Still, though she was not a Luo, there was some whispering, and Wanjeri caught wind of it soon after her mother and father were buried. They had both died of AIDS, it was said. She knew it was not true, and she promised herself she would push to the ground any girl in school who said it to her face. None did. But they looked at her differently, and talked to her less frequently. One girl even refused to drink from the same faucet, fearing that Wanjeri would spread the disease. When they did openly tease her, it was over small things, like the way she wore her hair in tightly wound strands with small ribbons. Her mother used to wind the strands together, but now her older sisters Wanjiku (named for her father’s mother in the traditional way) and Nyambura (named for her mother’s mother) trained her hair into braids, and they were not as precise.
The problem was soon resolved when Wanjeri’s uncle Mubego, who took responsibility for the orphaned girls and their brother, Julian, announced he would send Wanjeri to a boarding school in Kiratu. Her sisters, much older than Wanjeri, had completed enough school and both went to be married. Wanjeri dreaded leaving the city for such a small, boring town. “Think, girl!” Uncle Mubego exclaimed when Wanjeri whined about the school. “Most girls your age are working on farms planting yams and beans! You have the privilege of schooling.” Uncle Mubego was an officer in the Army and used to telling others what to do. She would have her sisters with her, he reminded her. And, she added in her mind, she would no longer suffer evil looks from her old classmates.
The day before she was to leave for the new term in the Kiratu school, Wanjeri went to the dusty square behind her old school and found the girl who had spread the rumors. Without saying a word, she approached the girl with her right arm stretched out straight and caught her by the throat. She squeezed tightly enough to make the girl choke and cry, and looked her straight in the eye. Then she let go and walked away, only pausing once to turn and see if her message had been received properly. She was never much for finding the right words, but she had sent a message nonetheless, and it felt good. She could still sense the resistance of the girl’s larynx against her fingers hours later.
The Kiratu Academy was small, with only 40 girls and another ten or so boys in another hall on the other side of a hill. But because there were so few students, they all learned together under one teacher, making her class larger than at school in Nairobi. Wanjiku and Nyambura both studied in the same room, though they were near graduation and had more advanced lessons and books.
Wanjeri had seen elephants before, of course, but only safely fenced in at Nairobi National Park, the tiny, fully fenced-in reserve just outside the city. She was a city girl, and she was stunned to see the creatures roaming outside just a hundred meters or so from the classroom window, with no fence anywhere. She was even more surprised when the teacher glanced at them and then ignored them, continuing with the lesson. An older student explained it after school: “They can come here and roam free on the school’s land. They don’t bother us, and they are no danger. The farmers in this area hate them though, because they eat and trample their crops. The farmers build big fences and chase them with dogs, and the ones with guns will shoot at them.”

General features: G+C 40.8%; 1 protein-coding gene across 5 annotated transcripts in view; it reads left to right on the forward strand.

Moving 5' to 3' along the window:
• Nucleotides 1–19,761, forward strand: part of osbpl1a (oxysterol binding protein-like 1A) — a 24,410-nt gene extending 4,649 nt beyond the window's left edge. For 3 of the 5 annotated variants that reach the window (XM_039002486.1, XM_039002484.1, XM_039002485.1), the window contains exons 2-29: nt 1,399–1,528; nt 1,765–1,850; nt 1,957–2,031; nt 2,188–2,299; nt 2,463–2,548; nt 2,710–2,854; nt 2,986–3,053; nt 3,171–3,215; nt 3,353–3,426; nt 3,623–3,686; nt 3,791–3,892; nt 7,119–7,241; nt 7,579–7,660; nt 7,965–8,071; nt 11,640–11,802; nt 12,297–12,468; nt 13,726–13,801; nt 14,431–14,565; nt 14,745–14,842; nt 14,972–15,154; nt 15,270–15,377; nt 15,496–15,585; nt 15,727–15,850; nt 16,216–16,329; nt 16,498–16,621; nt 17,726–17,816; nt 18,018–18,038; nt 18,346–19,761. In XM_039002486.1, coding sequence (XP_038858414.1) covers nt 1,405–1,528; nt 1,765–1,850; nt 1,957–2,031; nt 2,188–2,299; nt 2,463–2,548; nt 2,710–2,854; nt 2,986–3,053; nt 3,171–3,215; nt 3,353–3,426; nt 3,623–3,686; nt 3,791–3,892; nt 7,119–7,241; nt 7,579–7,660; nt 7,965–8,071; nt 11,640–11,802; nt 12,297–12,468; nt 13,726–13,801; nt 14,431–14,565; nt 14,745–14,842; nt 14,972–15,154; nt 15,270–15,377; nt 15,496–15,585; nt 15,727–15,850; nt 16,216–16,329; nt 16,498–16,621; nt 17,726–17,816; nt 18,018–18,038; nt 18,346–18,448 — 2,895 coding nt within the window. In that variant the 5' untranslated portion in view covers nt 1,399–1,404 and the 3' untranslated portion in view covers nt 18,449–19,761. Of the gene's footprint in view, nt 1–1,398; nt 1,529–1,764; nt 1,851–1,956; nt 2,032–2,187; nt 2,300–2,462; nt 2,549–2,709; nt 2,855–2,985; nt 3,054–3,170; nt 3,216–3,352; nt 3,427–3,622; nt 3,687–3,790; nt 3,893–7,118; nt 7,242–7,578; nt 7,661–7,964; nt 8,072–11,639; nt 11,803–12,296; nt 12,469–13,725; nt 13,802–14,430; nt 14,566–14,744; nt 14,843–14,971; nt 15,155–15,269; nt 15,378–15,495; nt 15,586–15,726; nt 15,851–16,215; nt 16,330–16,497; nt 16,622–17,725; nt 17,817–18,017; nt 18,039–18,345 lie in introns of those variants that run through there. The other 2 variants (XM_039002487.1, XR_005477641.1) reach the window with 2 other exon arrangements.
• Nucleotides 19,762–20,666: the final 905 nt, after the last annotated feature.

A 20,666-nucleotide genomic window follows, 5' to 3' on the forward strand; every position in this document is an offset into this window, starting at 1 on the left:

“Do they live here all the time?”
“No, they only come in the long dry season. They stay here to be safe, but there is not much food so they must go other places to eat.”
Wanjeri scanned the trees edging the horizon, but the elephants had disappeared during class.
“The teacher takes no notice,” added her classmate, “but when a white teacher from overseas or a missionary instructor comes, they are terribly surprised.”
I am terribly surprised too, Wanjeri thought.
From that day, Wanjeri wanted to know more about elephants. She regretted the days at the park in Nairobi that she had ignored them as she giggled with her sisters in the back seat of the car. She did not understand why the creatures meant something to her. They just seemed so much larger, so much more alive and powerful, when she saw them walking the same paths she walked on the school grounds, even when she contemplated the smelly piles of dung they left behind for her to avoid stepping in. For the next week, she snuck glances at the window in the classroom, but saw no more elephants. Her marks suffered a little for not paying attention. But she devoted more time to her studies when the teacher mentioned that good marks were necessary for entrance to university. She had resolved to go to university to study a field whose name she had just learned—zoology.
* * *
London was so big, and so cold in winter. Wanjeri only felt at home in the rain.
“Do you think it’s cold here?” a young English girl once asked her as she sat having tea with a group of fellow students.
Wanjeri almost spit out her tea. “Of course it’s cold here! I’ve never been so cold! I grew up a few miles from the equator!”
The energy of her talk and the thoughts of the steady heat of home warmed her a little, like shivering. And she had learned the art of speaking her mind more directly, like her classmates. They appreciated it, laughing at her outbursts.
“Have you ever seen snow?”
Wanjeri enjoyed telling her classmates about her home, so she suppressed her irritation with some of the questions. She glanced at the snow outside the cafe window, still drifting down into the dark London streets hours after it started, though it had turned wetter, almost to rain.